‘Brighton Rock’ Remake Fails to Justify its Existence

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HollywoodChicago.com Oscarman rating: 2.5/5.0
Rating: 2.5/5.0

CHICAGO – Rowan Joffe’s long-gestating remake of “Brighton Rock” (the 1947 noir classic was based on the beloved book by Graham Greene) raises the question least-desired in one of these situations – why bother? Sure, the story is a nifty little tale of a rising criminal undone by his own avarice and the love of a girl and the cast assembled for the remake is an undeniably talented ensemble. That said, the piece is lacking the urgency that makes the viewer feel like it needed to be made in the first place. It’s a hollow film, concerned more with detail than emotion or character and so it comes off more like a filmmaking exercise than an engaging story, and it never justifies its existence.

One of the most unusual elements of the “Brighton Rock” remake is an update to a new time period – one that had yet to come when the source material and original film were produced. Moving the action of the piece to the ‘60s could have created a new energy to the story, especially given the cultural and social revolution at the time, but it feels cosmetic, like so many elements of the film. Joffe hasn’t updated the material successfully, merely transplanted it.

Brighton Rock
Brighton Rock
Photo credit: IFC Films

Said story still centers around a rising thug named Pinkie (Sam Riley of “Control”). You won’t forget his name since Rose (Andrea Riseborough), the girl who forever changes his life, says it repeatedly, typically in wide-eyed awe. “Brighton Rock” opens with the murder of one of the men in Pinkie’s gang. Retaliation is inevitable and the killer is hunted down on a crowded pier, where he runs into the naïve, awestruck waitress who will actually serve as a lynchpin in a Brighton turf war.

When a photographer snaps a photo of the waitress with the man that Pinkie is about to brain under the pier, the tough boys with switchblades realize that they need to keep her under control. And what better way to control a dame than to have her fall in love? Lucky for them, any attention at all from the dreamy Pinkie and this cookie crumbles. But as she falls deeper in love with him, he falls in love with the impending and growing power struggle. Can he keep all of his plates spinning or at least determine the order in which they’ll come crashing to the ground?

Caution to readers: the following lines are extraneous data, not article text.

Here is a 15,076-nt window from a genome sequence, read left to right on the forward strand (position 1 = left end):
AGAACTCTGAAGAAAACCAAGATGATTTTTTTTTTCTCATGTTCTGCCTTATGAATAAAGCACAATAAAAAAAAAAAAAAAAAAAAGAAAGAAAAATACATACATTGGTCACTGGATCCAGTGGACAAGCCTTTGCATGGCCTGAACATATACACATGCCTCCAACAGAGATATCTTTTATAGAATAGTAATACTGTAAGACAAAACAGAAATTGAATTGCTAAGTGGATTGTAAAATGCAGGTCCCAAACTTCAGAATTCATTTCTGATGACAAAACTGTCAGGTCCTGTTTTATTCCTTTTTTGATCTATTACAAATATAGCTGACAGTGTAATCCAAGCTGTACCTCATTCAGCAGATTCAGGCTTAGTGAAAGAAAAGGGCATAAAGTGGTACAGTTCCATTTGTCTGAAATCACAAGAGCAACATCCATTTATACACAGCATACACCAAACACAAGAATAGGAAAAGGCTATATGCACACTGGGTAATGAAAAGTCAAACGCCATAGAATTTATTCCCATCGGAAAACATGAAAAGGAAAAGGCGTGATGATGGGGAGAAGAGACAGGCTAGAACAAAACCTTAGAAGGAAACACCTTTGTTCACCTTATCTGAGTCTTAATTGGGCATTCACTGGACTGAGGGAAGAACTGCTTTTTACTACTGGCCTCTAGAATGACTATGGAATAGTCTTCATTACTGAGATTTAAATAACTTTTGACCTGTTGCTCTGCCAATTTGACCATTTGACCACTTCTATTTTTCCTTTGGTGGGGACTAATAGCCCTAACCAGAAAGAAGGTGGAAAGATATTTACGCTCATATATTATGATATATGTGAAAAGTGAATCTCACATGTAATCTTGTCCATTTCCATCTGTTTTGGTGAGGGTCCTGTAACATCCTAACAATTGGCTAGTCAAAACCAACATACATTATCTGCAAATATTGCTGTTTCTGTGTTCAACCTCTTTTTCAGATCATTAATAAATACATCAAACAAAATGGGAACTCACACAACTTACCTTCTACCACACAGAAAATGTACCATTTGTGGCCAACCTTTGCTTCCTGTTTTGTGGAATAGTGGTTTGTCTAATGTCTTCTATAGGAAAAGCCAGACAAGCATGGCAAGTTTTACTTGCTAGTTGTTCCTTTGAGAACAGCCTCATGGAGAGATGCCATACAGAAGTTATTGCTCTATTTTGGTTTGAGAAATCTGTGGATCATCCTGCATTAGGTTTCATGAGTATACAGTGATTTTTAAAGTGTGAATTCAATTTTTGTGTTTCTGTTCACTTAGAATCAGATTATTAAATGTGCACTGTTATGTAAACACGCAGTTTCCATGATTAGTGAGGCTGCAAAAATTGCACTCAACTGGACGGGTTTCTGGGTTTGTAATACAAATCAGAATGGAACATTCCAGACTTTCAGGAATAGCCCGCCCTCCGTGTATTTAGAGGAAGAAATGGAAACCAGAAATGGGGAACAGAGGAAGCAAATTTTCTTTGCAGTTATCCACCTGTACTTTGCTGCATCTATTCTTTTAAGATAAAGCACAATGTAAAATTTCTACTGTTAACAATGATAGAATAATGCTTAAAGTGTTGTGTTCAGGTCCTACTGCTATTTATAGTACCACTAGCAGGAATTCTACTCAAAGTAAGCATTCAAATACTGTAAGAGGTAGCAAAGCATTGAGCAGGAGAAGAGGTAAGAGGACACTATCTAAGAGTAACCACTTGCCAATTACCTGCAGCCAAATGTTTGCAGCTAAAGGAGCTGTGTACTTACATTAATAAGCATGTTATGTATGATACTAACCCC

Joffe never decided what movie he wanted to make. “Brighton Rock” is remarkably inconsistent in character, tone, and even plot. Subplots flitter in and out, many of them involving great actors including John Hurt, Helen Mirren, and Andy Serkis. Characters that feel like they will be major are introduced only to disappear. And the overall tone of the piece lacks the urgency needed for a film like this to work. “Brighton Rock” should be the story of a man caught in a hole by a random event who ends up digging himself deeper and deeper into the Earth as he tries to correct the situation. Instead, it feels like an exercise in style, a story that exists only in the world of film.

Brighton Rock
Brighton Rock
Photo credit: IFC Films

Joffe makes some bad decisions, but Riley’s distant protagonist doesn’t help. It’s perfectly acceptable to play Pinkie like a cold, calculated future crime lord but Joffe and Riley seem more interested in his sullen posing than any sort of actual character development. The cool detachment that Riley brought to “Control” made him a solid fit for that story of a musical icon who no one ever really knew, but it doesn’t work for this material. He’s too confident, too calculated, and too cold. Riseborough also plays up the surface-level elements of her character, naively falling into her new lover’s traps until the final act when “Brighton Rock” becomes truly frustrating. Elements of the changing role of the female in ‘60s England start to filter their way into the film but, like everything else, they’re underdeveloped and the climax is unsatisfactory.

“Brighton Rock” contains some memorable imagery and that saves it from being completely tedious. And more ensembles could use flavoring from actors as talented as Mirren and Hurt. There are elements of the film that work. They’re just never gelled together into something that answers the key question that should be the first one answered by any filmmaker considering a remake – why?

“Brighton Rock” stars Sam Riley, Andrea Riseborough, Helen Mirren, John Hurt, Philip Davis, Nonso Anozie, and Andy Serkis. It was written and directed by Rowan Joffe. It was released in Chicago on August 26th, 2011.

HollywoodChicago.com content director Brian Tallerico

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